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The ‘Dolewave’ movement in all it’s glory has given birth to bands like Dick Diver and The Stevens, sweeping the nation with a fitting sound of the working class reclaiming Australia’s dispersed identity. New additions Regular Boys fits the mould of a DIY rock band with heavy undertones of the confusion growing up in Australia.
Yearning for some gritty Australiana guitar music but can’t seem to find any that tickles your fancy? Look no further, Regular Boys have got you sorted with their debut EP Newcastle St Deli.
Slacker rock purveyors Regular Boys* are made up of Perth mates Lee Napper (guitar and vocals) Alec Thomas (guitar), Jake Chaloner (guitar and keys), Will Langdale (bass), and Dan Harrison (drums). Described by Napper as “Not the most exciting story“, the band was reborn out of the ashes of their old band – similar to the legendary Phoenix. The boys seized the moment, seeing the opportunity to jam the type of music they had been wanting to play for a while.
Heavily influenced by the likes of Midnight Oil, Scott and Charlene’s Wedding, and The Clean, the lads like to keep their lo-fi wall of sound resonating as close to home as possible. Their debut EP merges solid songwriting about the mundane with catchy melodies, honing in on rum-soaked fuzz guitars and matching vocals.
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Sharing his thoughts on fitting in the Dolewave movement, Napper says “Man I’ve been doing some reading about the term ‘Dolewave’, because for years I genuinely thought it was just another genre for Australian bands with a certain sound, but some say on the world wide web that it’s a joke genre made up after bands like Twerps and Dick Diver broke out, but to me, I’ll always see it as a way of identifying these Australiana bands with this certain sound. At this stage I’d say we’re a wannabe ‘Dolewave’ band, hopefully we’ll pay our dues appropriately and earn our stripes.”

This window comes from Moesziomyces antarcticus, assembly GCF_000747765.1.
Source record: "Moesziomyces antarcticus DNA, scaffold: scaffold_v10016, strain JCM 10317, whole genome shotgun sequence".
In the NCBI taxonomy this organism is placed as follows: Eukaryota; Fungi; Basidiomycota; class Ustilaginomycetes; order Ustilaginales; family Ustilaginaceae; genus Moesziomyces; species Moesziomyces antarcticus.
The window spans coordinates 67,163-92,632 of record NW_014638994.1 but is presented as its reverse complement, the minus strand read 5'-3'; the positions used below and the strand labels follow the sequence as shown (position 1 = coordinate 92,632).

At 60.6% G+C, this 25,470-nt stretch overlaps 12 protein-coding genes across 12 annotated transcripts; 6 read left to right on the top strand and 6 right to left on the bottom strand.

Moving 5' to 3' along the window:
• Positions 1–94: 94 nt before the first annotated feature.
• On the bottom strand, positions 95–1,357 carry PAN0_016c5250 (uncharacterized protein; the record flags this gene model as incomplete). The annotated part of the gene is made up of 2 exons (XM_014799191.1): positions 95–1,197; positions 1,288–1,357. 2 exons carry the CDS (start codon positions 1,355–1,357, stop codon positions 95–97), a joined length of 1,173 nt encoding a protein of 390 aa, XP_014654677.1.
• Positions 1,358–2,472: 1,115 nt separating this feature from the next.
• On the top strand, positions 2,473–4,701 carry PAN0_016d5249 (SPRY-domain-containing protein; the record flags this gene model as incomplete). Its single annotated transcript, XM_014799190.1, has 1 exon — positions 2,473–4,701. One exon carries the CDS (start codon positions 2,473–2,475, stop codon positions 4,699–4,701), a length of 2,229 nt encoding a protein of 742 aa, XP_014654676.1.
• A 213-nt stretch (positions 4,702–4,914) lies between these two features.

After being recorded to tape by Broderick Tunafish, Newcastle St Deli needed some overdubs done by the boys at home before it was shipped off to be mixed at Sexy Dads Studio, and then mastered by Mikey Young. The cohesive EP kicks off with Tired, a swirly, upbeat track with punchy drum beats and catchy melodies.“Tired is literally about spending a lot of time being tired due to insomnia,” says Napper.
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Energy Now is bursting at the seams with brilliant riffs and references to Berocca as the boys give us their take on indie rock with a sludgy edge. Mon3y employs gritty vocals and solid beats accompanying arid the vocals as Napper snaps, “Give your money / give your money / give your money to me.”
Monophobia takes off with languid apathy, recalling events within deadpan hyper reality. “Monophobia came about when I was house sitting and used one of the rooms to try and get a song idea down,” reveals Napper. “I got bad anxiety from being alone and the room I was in was some girl called Rosie’s room. Only reason I knew that was because it was on the door. Hope Rosie was cool with it, cheers mate.”
Cones finishes off the EP with exhaustive, dragged-out guitars and the saw-toothed, echoey lyrics of “Oh how I’ve tried” before cutting off unexpectedly – a perfect snapshot of the band: young, distortion-hungry and tirelessly to the point.
*There not just a regular band, they’re a cool band. Obligatory Mean Girls quote (I’m sorry [not sorry]).
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